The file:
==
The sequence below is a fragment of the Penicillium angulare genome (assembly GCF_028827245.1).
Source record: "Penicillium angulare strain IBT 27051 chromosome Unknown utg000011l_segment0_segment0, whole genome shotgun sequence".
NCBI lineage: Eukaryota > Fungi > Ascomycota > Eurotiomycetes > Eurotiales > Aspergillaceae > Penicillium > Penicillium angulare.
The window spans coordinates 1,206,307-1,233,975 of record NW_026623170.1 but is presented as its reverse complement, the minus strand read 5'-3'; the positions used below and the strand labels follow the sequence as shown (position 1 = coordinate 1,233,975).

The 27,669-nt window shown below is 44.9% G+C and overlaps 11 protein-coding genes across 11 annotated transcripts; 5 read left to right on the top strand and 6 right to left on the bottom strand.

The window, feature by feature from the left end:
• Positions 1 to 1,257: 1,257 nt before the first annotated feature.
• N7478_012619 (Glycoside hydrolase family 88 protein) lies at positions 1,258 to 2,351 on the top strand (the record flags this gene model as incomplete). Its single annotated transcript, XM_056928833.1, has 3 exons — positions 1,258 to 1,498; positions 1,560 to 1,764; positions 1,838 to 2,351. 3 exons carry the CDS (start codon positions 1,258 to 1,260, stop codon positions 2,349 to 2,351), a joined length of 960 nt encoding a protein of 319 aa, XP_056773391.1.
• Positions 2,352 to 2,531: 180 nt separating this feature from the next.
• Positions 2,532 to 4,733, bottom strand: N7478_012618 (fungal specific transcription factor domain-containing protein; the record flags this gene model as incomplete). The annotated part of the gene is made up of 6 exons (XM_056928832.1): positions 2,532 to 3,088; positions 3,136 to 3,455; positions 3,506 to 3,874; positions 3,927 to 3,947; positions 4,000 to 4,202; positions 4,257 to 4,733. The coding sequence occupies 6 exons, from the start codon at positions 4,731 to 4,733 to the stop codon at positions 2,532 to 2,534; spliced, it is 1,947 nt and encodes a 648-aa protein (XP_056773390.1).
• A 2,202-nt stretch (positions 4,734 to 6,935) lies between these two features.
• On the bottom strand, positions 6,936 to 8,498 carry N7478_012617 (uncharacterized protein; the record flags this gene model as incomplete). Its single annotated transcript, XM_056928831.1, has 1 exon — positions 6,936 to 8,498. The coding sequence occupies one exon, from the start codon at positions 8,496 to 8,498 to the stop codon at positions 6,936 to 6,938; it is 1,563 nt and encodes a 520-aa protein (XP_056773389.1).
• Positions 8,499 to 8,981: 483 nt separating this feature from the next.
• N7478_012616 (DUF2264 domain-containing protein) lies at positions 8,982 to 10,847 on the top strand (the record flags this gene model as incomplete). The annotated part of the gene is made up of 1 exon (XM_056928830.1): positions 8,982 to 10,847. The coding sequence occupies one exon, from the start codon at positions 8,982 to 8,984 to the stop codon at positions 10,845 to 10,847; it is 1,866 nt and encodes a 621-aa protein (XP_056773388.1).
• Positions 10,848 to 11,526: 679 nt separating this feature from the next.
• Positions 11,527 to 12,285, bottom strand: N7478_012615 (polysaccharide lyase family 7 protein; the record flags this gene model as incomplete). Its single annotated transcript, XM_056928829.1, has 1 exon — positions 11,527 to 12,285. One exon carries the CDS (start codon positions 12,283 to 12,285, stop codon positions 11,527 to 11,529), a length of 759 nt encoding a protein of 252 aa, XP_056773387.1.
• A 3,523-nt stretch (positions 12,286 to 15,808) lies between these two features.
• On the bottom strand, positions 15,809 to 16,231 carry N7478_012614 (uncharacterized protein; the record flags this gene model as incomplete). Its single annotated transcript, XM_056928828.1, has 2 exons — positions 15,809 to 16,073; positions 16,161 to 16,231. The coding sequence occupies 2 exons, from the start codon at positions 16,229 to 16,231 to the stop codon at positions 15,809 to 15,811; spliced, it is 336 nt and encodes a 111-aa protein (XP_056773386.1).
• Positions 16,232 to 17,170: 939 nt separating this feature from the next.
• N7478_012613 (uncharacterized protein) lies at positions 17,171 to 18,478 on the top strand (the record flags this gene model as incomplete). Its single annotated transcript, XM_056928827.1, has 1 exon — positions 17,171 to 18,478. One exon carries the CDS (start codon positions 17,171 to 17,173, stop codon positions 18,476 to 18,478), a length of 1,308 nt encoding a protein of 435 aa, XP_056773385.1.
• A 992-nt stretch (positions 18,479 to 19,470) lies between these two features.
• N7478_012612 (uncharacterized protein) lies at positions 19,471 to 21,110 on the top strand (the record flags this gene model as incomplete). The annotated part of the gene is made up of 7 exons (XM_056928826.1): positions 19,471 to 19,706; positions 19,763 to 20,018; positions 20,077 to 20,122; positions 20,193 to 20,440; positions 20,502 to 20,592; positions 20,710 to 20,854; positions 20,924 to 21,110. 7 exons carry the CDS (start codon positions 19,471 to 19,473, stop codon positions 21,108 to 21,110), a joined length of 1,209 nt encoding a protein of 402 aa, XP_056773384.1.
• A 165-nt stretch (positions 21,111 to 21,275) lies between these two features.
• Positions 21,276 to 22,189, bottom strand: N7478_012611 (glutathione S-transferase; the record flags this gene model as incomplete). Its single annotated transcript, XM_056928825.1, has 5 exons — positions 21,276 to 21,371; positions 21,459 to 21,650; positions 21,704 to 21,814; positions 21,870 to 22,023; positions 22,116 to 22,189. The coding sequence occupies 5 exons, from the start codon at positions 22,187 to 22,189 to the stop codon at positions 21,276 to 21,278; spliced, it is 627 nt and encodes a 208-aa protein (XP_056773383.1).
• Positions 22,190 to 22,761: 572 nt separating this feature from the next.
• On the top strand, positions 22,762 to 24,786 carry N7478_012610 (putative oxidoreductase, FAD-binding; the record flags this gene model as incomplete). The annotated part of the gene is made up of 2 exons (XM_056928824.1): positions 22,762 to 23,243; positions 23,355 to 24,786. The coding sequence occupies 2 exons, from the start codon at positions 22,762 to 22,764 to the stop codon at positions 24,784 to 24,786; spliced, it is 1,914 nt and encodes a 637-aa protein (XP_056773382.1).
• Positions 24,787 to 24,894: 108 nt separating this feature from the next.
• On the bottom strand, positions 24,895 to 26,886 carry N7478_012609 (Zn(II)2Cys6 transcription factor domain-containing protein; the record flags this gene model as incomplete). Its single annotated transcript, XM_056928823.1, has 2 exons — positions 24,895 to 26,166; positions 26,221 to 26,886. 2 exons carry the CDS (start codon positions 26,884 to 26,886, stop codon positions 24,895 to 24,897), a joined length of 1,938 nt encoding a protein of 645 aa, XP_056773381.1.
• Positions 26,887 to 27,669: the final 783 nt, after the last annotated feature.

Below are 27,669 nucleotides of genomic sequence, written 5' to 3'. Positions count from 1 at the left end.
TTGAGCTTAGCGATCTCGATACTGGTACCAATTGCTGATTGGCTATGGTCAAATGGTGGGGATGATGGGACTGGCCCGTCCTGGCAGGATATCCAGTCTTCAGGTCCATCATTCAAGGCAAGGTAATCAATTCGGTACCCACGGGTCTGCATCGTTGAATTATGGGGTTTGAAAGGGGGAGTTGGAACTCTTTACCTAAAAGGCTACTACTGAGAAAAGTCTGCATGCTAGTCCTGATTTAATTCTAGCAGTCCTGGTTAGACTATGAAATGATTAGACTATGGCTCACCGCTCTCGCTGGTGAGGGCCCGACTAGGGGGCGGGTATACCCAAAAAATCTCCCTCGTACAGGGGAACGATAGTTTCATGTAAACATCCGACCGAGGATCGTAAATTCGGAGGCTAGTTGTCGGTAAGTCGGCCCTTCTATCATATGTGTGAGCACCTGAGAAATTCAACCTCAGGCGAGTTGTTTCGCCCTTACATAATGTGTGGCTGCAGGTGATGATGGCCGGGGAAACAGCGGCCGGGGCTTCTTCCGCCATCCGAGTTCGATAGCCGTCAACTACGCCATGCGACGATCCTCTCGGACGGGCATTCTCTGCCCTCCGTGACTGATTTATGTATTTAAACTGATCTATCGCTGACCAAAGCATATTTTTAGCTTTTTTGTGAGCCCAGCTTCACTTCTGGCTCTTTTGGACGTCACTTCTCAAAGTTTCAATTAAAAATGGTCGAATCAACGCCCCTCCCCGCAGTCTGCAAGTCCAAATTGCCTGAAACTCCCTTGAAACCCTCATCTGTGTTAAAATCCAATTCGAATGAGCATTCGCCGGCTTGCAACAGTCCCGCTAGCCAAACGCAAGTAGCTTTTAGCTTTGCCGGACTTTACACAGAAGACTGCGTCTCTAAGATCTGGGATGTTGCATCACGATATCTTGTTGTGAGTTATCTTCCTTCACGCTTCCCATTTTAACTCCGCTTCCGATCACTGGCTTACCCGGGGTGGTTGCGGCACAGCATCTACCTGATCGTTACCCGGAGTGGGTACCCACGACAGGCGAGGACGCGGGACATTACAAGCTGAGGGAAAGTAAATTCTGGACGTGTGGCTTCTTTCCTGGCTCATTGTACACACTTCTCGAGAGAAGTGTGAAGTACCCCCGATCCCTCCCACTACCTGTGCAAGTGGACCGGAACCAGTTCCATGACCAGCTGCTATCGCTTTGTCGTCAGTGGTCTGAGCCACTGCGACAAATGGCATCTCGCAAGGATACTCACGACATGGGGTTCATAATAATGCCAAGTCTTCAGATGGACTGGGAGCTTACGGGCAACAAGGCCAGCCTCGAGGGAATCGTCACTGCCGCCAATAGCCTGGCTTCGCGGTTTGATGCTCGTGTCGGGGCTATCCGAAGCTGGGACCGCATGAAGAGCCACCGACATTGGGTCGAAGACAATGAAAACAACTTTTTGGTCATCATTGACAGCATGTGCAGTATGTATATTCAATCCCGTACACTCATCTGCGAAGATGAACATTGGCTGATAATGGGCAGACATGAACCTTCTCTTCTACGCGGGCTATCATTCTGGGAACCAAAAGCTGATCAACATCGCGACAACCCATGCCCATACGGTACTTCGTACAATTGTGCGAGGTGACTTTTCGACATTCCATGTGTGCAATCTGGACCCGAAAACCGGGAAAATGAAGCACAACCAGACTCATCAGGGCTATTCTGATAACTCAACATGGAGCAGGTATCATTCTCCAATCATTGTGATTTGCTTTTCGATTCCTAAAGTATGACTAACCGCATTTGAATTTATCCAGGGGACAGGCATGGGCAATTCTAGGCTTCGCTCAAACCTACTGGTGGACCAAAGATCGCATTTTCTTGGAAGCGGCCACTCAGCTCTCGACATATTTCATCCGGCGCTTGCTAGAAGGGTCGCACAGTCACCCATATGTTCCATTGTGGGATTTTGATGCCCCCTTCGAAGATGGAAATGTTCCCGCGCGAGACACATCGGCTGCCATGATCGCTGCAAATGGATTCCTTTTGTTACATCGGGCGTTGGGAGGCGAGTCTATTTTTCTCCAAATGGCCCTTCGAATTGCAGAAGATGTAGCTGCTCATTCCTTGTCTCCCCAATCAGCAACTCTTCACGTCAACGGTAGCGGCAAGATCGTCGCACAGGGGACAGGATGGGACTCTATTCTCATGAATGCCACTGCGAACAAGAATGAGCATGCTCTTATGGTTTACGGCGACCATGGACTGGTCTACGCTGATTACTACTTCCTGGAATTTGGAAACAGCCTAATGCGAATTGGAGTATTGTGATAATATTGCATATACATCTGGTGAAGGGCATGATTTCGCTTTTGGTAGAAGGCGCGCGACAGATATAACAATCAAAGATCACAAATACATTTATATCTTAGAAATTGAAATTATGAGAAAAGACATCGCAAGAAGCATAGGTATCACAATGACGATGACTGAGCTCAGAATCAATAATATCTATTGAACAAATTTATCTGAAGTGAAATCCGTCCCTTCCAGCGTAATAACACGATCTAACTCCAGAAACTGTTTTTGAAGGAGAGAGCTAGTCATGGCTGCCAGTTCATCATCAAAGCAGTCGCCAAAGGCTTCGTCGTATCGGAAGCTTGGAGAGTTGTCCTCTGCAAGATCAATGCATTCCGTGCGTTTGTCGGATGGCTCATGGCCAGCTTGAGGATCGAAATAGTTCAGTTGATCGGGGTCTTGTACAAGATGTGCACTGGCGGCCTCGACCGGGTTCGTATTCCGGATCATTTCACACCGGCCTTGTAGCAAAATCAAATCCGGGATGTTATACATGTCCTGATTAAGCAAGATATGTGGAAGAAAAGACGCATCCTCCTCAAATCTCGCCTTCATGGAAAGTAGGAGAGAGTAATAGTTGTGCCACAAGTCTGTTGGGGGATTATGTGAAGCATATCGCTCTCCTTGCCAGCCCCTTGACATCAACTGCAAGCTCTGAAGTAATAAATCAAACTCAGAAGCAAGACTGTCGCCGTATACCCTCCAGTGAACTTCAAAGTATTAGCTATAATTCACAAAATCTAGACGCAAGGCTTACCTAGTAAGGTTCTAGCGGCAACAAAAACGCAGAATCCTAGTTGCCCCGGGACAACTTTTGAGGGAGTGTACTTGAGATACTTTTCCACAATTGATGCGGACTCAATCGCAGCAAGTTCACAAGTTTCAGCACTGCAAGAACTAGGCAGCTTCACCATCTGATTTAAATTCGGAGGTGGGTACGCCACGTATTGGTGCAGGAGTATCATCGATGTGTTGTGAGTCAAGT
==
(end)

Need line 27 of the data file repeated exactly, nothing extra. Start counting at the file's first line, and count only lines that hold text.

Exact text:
• Positions 24,787 to 24,894: 108 nt separating this feature from the next.